Mark Waterfall carried out the attack because he wrongly blamed Dr Griffith for the death of his father four days earlier in hospital. Before Mr Waterfall fired the metal tipped bolt, he told Dr Griffith: ‘You killed my father and I am going to kill you.’
The 46-year-old is facing a long prison sentence after being found guilty of attempted murder in St Albans Crown Court on Tuesday.
The court heard that the crossbow bolt, which travelled at a speed of 187 feet per second, struck Dr Griffith in the left side of his stomach.
Dr Griffith survived because it was warm in the room and he had loosened his shirt around his waist that morning so that it was gathered up around his midriff. This meant the arrow had to pass through four layers of his check cotton shirt and did not go deep enough into his body to kill him.
Dr Griffith said he was able to pull the arrow out of his stomach wall, telling the jury: ‘Although the wound was gaping, it hadn’t gone into the colon.’
He went on: ‘I had to pull the wound apart to check if it had gone into the bowel. I was still sitting down and I removed the bolt and put it on my desk. I pulled the wound apart to see how far it had gone in.’
As he did so, Dr Griffith said Mr Waterfall looked down at the floor ‘dejected’ and, realising he had failed to kill him, said: ‘I can’t even get that right.’
Mr Waterfall was found guilty by the jury of attempting to murder Dr Griffith on the morning of July 10 last year. Judge Stephen Warner adjourned the sentencing for the preparation of reports, including a psychiatric report.
Remanding him in custody, the judge told him: ‘I am going to order a pre-sentence report and a psychiatric report to assess your dangerousness - the risk you represent to the public. You have been convicted of the very serious offence of the attempted murder of a GP in his surgery and it’s inevitable you will receive a significant custodial sentence.'
During the three-day trial, the court heard how Mr Waterfall wrongly and irrationally blamed Dr Griffith for the death of his father, 76-year-old Terrence Waterfall.
Five days before the crossbow attack, Terrence Waterfall had seen Dr Griffith at the Suthergrey House Medical Centre in St Johns Road, Watford complaining of breathlessness. The doctor found he had fluid on his lung and arranged for him to be admitted to Watford General Hospital the same day.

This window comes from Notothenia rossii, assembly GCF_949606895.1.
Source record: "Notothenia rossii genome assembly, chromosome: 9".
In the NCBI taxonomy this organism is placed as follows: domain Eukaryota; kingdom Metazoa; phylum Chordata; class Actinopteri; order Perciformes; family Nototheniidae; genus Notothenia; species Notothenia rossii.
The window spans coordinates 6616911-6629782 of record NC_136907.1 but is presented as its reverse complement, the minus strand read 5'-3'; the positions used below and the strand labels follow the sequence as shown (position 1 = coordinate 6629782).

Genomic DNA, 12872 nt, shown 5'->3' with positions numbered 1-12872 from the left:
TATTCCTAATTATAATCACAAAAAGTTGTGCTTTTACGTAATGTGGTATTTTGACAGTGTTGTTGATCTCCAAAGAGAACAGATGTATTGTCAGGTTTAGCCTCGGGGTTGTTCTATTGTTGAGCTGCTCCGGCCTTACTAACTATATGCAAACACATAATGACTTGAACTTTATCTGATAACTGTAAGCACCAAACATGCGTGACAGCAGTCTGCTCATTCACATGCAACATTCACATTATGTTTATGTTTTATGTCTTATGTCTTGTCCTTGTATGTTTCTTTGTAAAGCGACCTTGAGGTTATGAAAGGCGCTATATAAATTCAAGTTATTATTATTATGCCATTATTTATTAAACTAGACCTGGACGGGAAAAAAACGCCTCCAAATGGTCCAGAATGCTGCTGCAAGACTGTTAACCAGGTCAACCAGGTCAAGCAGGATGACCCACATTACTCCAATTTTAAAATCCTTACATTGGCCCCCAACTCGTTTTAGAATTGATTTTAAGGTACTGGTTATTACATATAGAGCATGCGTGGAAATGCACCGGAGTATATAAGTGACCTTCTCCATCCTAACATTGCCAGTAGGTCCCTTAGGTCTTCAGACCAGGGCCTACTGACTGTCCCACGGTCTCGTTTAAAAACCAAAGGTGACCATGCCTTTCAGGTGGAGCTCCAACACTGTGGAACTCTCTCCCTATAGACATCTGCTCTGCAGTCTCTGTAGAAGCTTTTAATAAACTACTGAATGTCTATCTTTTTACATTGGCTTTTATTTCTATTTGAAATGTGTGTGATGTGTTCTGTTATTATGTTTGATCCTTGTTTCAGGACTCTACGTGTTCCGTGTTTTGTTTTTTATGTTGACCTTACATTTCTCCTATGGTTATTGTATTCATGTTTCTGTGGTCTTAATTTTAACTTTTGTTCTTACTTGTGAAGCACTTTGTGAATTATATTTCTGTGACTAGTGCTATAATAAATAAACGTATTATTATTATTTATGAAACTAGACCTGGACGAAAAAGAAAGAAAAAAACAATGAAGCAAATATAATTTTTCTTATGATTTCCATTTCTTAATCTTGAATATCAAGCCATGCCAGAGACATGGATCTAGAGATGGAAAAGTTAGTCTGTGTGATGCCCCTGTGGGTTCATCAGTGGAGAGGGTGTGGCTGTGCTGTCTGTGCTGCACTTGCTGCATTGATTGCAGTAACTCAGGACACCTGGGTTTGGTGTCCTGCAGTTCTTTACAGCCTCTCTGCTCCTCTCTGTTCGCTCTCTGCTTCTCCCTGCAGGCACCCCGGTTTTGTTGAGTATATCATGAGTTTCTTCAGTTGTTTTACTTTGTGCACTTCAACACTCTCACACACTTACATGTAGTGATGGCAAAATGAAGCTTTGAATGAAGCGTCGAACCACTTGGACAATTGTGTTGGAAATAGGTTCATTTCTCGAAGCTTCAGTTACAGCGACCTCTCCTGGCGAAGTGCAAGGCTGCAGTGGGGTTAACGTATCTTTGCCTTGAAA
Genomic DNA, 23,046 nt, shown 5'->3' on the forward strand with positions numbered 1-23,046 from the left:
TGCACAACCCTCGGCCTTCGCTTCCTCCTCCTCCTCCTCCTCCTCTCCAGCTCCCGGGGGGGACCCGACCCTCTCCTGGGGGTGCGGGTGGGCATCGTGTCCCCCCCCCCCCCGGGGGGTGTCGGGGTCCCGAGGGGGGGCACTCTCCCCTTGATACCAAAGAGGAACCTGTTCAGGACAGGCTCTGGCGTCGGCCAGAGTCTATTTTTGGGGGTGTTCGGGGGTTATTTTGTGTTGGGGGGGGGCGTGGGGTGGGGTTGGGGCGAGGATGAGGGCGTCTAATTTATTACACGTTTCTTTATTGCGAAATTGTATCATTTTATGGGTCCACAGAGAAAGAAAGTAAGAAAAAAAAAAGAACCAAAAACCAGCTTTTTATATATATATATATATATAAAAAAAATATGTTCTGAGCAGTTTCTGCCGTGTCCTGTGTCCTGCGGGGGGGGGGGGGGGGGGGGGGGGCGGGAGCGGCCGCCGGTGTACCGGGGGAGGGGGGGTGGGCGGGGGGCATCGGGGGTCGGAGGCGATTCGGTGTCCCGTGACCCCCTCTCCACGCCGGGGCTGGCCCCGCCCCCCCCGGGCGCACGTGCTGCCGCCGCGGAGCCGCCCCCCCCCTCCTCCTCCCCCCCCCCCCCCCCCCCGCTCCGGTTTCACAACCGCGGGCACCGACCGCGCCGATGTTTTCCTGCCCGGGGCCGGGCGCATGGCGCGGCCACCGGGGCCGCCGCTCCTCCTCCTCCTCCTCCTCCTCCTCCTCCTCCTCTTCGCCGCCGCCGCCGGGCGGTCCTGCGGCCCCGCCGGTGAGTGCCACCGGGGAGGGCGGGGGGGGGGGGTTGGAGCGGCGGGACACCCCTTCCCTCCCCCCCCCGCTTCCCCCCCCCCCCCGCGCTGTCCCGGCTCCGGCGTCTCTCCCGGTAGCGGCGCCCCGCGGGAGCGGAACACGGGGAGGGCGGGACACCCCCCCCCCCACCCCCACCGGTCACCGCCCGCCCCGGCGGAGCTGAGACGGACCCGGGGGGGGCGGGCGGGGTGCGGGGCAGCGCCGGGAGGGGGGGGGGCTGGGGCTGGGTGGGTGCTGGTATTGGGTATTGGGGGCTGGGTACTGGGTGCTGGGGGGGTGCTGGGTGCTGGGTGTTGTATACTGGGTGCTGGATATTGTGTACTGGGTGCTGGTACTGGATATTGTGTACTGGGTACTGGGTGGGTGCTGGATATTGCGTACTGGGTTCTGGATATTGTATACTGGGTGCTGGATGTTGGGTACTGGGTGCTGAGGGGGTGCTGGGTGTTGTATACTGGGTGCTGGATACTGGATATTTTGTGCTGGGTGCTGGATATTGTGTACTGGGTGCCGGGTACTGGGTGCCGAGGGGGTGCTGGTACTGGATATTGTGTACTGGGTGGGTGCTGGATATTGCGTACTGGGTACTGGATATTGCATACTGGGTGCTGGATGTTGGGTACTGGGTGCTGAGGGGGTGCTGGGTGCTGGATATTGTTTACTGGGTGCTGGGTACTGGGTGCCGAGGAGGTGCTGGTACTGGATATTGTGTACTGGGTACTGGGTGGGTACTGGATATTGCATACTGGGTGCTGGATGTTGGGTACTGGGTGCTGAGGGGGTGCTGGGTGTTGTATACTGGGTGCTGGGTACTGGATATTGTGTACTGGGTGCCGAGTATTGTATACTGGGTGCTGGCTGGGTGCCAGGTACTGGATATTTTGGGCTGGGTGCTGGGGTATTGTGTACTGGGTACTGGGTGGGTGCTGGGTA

The plan was for the fluid to be drained, but the court heard it was discovered at the hospital that the father had a cancer on his lung and the procedure couldn't take place. The following day Mr Waterfall Snr died at the hospital.
In the days that followed Mark Waterfall, who was also a patient at the practice and who has a history of mental health issues, became convinced that Dr Griffith was responsible for his father’s death.
On the morning of July 10 last year Mr Waterfall entered the surgery with the crossbow hidden in two plastic carrier bags. He could see from a screen which consultation room Dr Griffith was working in. He then sat in the waiting area, positioning himself so that he could look down a corridor and see when a patient left room the room and the doctor would be on his own.
At around 11am, Dr Griffith was sitting at his desk writing up a patient’s notes when the door opened and Mr Waterfall entered. ‘He stepped into the room and was pointing something at me,’ Dr Griffith told the court.
He said that when Mr Waterfall pulled away the bags he could see ‘it was a loaded crossbow.’
Dr Griffith said he had recognised the defendant as a patient as soon as he came into the room. ‘He had been my patient for 10 years years. I recognised him immediately. He just seemed furious,’ he said.
Mr Waterfall, he said, then told him: ‘You killed my father and I am going to kill you.’
The GP went on: ‘His fist was clenched, it was like his whole body was clenched.’
Dr Griffith said Mr Waterfall fired the bolt at him from a distance of about five feet and it entered the left side of his abdomen while he was still sitting in his chair. The court was told after firing the bolt and realising he hadn’t killed the doctor, Mr Waterfall dropped the crossbow on the floor and left the consultation room.
Dr Griffith, having removed the bolt from the left side of his abdomen, followed him outside the building to the car park and tried to stop him from getting into his car by talking to him.
‘I tried to persuade him to go to the police station round the corner. I said I will come with you. I wasn’t sure if he had anything else on him,’ he said.
Dr Griffith said that when Mr Waterfall got into his car he took photos on his mobile phone of the vehicle’s number plate before going back into the surgery where he called the police and a colleague dressed his wound.
The prosecution said that, in the days leading up to the attack on Dr Griffith, the defendant had ‘developed a festering hatred’ for him based on what his perceived as the mistreatment of himself and his father. The court heard Mr Waterfall had in the past experienced mental health issues, including an eating disorder and depression.
The prosecutor said that after the defendant’s arrest police officers discovered he had documented his anger at the treatment given to his father and himself in a number of video and audio recordings he had made.
Giving evidence, Mr Waterfall said he hadn’t meant to harm or kill the doctor. He claimed he took the crossbow with him to the surgery that morning because he wanted to confront Dr Griffith and get answers ‘about my medical health and my father’s medical health. I was going to try and scare Dr Griffith,’ he told the jury.
‘I aimed down and away so I wasn't going to hit his trunk or face. I hit him where I aimed to hit him,’ he said, telling the court he hadn’t told the doctor he was going to kill him.
At the start of the trial Mr Waterfall admitted a charge of wounding Dr Griffith with intent.
He will be sentenced next month.